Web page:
By the time XOXO got underway, attendees had created more than 150 channels to discuss and organize around nearly every topic imaginable. The most widely read channels were “the commons,” where the Andys posted news about the festival relevant to all attendees. But subgroups formed in a hurry. There were channels for discussing accessibility; channels for singles and the polyamorous; channels for people interested in cannabis; channels for attendees who identify as LGBT. Some channels had dozens of members; others had 10 or fewer.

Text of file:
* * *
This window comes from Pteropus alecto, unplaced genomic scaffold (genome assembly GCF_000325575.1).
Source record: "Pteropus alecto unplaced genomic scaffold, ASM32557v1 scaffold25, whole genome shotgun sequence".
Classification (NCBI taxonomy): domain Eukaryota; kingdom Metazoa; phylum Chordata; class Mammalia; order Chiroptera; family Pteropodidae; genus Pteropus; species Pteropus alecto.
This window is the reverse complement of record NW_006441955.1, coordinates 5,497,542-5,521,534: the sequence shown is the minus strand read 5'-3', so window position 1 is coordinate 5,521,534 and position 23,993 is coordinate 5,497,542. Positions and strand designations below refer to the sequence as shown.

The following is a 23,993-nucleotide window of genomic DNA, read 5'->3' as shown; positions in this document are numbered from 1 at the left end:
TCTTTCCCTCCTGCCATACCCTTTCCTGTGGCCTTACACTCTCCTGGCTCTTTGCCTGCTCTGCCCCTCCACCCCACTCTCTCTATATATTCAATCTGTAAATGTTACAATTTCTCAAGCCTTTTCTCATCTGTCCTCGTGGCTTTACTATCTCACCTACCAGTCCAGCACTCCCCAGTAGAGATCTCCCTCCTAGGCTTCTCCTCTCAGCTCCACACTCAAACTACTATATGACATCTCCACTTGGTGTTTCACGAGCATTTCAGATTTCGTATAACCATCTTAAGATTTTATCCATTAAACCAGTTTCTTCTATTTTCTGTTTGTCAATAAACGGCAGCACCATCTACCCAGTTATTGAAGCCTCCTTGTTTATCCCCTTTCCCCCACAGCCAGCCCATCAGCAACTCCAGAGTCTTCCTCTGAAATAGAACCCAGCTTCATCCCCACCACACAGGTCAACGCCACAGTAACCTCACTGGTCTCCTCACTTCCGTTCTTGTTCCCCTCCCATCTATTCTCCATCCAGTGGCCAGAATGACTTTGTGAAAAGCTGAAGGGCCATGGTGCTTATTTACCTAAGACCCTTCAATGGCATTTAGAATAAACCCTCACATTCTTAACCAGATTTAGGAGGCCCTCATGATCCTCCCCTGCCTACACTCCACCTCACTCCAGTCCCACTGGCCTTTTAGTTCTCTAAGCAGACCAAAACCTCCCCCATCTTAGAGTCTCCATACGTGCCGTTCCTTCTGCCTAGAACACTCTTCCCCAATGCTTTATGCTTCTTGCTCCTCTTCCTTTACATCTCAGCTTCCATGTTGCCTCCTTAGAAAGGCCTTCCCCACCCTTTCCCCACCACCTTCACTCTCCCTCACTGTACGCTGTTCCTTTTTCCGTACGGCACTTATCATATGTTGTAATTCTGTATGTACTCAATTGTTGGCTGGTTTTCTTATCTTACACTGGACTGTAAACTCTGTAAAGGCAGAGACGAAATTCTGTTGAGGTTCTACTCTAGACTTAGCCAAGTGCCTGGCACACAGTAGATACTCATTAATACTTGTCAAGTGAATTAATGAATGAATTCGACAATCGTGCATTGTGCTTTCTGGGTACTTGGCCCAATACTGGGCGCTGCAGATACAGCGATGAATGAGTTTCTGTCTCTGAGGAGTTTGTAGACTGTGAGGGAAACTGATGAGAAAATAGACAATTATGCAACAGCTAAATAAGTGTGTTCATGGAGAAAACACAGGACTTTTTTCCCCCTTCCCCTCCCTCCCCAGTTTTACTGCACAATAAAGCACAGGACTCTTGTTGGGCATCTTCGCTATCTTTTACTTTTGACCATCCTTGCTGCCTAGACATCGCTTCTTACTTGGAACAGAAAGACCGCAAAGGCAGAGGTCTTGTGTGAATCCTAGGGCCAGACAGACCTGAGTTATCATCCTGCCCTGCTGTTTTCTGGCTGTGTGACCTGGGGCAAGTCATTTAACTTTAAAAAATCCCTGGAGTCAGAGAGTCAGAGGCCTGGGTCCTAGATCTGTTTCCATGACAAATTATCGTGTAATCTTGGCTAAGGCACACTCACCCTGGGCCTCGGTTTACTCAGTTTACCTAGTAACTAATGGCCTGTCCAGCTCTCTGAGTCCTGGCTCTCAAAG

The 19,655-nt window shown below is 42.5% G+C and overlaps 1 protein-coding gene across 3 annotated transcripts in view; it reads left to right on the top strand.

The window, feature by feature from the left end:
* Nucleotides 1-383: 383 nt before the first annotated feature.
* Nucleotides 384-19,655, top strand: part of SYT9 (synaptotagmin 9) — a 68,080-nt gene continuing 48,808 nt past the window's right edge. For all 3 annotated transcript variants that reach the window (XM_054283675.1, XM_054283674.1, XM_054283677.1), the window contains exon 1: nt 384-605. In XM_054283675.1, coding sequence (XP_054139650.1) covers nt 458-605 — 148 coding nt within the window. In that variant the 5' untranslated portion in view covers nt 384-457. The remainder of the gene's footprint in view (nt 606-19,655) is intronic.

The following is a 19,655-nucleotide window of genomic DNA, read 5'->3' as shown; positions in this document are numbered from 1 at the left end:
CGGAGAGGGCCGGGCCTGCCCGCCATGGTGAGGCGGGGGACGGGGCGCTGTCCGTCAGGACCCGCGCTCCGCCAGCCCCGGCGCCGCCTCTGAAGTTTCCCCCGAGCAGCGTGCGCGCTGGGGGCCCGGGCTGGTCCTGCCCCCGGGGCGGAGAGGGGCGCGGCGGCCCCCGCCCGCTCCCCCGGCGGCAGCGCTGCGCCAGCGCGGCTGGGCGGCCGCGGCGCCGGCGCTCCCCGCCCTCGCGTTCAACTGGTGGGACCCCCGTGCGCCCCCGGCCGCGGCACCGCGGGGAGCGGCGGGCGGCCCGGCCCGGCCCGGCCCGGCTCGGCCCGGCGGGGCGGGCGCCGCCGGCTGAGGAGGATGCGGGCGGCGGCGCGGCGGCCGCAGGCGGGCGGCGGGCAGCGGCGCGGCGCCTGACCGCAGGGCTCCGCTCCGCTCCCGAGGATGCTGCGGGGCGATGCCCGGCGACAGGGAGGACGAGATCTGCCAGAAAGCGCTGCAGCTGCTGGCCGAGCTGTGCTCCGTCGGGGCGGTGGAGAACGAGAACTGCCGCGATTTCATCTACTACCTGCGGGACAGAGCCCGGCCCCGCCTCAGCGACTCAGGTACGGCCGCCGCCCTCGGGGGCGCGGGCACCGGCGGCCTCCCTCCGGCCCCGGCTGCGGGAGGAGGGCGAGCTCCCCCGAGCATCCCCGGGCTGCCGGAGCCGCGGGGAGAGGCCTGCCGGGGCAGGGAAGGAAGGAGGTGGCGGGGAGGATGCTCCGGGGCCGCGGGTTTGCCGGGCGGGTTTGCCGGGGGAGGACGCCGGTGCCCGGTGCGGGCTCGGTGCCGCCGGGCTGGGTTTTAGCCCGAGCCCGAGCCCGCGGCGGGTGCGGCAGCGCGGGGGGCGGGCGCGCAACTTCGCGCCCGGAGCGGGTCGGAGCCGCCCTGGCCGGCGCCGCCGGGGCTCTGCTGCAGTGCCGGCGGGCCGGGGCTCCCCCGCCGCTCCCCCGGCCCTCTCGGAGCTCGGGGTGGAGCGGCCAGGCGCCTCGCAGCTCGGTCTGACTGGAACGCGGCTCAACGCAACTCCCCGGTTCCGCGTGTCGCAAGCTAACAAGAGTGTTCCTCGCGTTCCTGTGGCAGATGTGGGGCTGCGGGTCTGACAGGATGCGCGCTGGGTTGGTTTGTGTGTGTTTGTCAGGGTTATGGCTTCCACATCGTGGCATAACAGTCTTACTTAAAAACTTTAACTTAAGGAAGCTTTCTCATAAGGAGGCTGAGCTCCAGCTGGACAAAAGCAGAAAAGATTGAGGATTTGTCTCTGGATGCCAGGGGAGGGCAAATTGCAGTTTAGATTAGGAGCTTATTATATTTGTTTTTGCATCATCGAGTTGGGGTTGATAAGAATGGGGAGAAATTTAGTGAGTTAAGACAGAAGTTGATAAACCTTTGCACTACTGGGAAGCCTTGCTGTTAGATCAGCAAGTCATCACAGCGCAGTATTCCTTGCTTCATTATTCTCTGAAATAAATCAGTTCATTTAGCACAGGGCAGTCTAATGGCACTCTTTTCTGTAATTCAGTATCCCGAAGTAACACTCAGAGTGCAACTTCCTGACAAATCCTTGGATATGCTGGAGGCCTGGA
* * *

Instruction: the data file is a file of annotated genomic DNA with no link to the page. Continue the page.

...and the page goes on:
The result was that by the time many attendees arrived in Portland, there was already a subset of their fellow festival-goers waiting to greet them. And throughout the three days of XOXO, Slack was a thriving hub of conversation, offering a place for attendees to encourage and congratulate speakers, ask questions about the event’s code of conduct, and find like-minded souls with whom to sneak out and grab a beer, or a bite, or whatever.
Slack has cracked online communication in a new way. Turns out, this can be used for far more than just internally by companies.